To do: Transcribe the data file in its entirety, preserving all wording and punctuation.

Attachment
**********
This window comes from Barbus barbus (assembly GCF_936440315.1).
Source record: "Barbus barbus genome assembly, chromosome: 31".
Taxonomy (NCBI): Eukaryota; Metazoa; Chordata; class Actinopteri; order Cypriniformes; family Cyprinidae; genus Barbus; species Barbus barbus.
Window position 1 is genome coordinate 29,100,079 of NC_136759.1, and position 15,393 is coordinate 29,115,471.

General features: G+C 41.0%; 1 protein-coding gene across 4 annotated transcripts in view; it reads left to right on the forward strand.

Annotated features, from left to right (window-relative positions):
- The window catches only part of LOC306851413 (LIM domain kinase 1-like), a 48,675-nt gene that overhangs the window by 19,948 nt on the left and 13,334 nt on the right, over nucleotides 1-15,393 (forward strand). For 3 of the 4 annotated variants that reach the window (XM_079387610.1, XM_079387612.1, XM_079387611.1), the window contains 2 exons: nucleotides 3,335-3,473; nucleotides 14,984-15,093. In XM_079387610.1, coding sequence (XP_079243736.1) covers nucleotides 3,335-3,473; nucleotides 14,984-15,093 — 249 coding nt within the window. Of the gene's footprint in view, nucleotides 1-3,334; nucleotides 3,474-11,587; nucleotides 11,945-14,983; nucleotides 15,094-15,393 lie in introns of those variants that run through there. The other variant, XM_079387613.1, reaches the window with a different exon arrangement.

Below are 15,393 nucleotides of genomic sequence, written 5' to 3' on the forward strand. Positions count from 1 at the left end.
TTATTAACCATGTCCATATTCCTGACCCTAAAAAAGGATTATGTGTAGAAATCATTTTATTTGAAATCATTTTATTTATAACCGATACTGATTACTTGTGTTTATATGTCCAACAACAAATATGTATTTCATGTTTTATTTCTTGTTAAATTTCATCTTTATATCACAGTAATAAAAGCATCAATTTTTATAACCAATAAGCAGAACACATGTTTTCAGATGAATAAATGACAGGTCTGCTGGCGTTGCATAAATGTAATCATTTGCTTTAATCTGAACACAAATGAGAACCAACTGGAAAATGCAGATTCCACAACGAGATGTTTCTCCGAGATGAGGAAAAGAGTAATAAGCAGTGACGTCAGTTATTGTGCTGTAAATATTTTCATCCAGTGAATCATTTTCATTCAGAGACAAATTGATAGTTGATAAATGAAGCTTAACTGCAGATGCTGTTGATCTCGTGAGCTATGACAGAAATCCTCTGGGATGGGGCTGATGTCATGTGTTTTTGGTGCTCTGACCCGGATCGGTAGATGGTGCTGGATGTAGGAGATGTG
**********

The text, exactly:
This window comes from Barbus barbus (assembly GCF_936440315.1).
Source record: "Barbus barbus genome assembly, chromosome: 31".
Taxonomy (NCBI): Eukaryota; Metazoa; Chordata; class Actinopteri; order Cypriniformes; family Cyprinidae; genus Barbus; species Barbus barbus.
Window position 1 is genome coordinate 29,100,079 of NC_136759.1, and position 15,393 is coordinate 29,115,471.

General features: G+C 41.0%; 1 protein-coding gene across 4 annotated transcripts in view; it reads left to right on the forward strand.

Annotated features, from left to right (window-relative positions):
- The window catches only part of LOC306851413 (LIM domain kinase 1-like), a 48,675-nt gene that overhangs the window by 19,948 nt on the left and 13,334 nt on the right, over nucleotides 1-15,393 (forward strand). For 3 of the 4 annotated variants that reach the window (XM_079387610.1, XM_079387612.1, XM_079387611.1), the window contains 2 exons: nucleotides 3,335-3,473; nucleotides 14,984-15,093. In XM_079387610.1, coding sequence (XP_079243736.1) covers nucleotides 3,335-3,473; nucleotides 14,984-15,093 — 249 coding nt within the window. Of the gene's footprint in view, nucleotides 1-3,334; nucleotides 3,474-11,587; nucleotides 11,945-14,983; nucleotides 15,094-15,393 lie in introns of those variants that run through there. The other variant, XM_079387613.1, reaches the window with a different exon arrangement.

Below are 15,393 nucleotides of genomic sequence, written 5' to 3' on the forward strand. Positions count from 1 at the left end.
TTATTAACCATGTCCATATTCCTGACCCTAAAAAAGGATTATGTGTAGAAATCATTTTATTTGAAATCATTTTATTTATAACCGATACTGATTACTTGTGTTTATATGTCCAACAACAAATATGTATTTCATGTTTTATTTCTTGTTAAATTTCATCTTTATATCACAGTAATAAAAGCATCAATTTTTATAACCAATAAGCAGAACACATGTTTTCAGATGAATAAATGACAGGTCTGCTGGCGTTGCATAAATGTAATCATTTGCTTTAATCTGAACACAAATGAGAACCAACTGGAAAATGCAGATTCCACAACGAGATGTTTCTCCGAGATGAGGAAAAGAGTAATAAGCAGTGACGTCAGTTATTGTGCTGTAAATATTTTCATCCAGTGAATCATTTTCATTCAGAGACAAATTGATAGTTGATAAATGAAGCTTAACTGCAGATGCTGTTGATCTCGTGAGCTATGACAGAAATCCTCTGGGATGGGGCTGATGTCATGTGTTTTTGGTGCTCTGACCCGGATCGGTAGATGGTGCTGGATGTAGGAGATGTG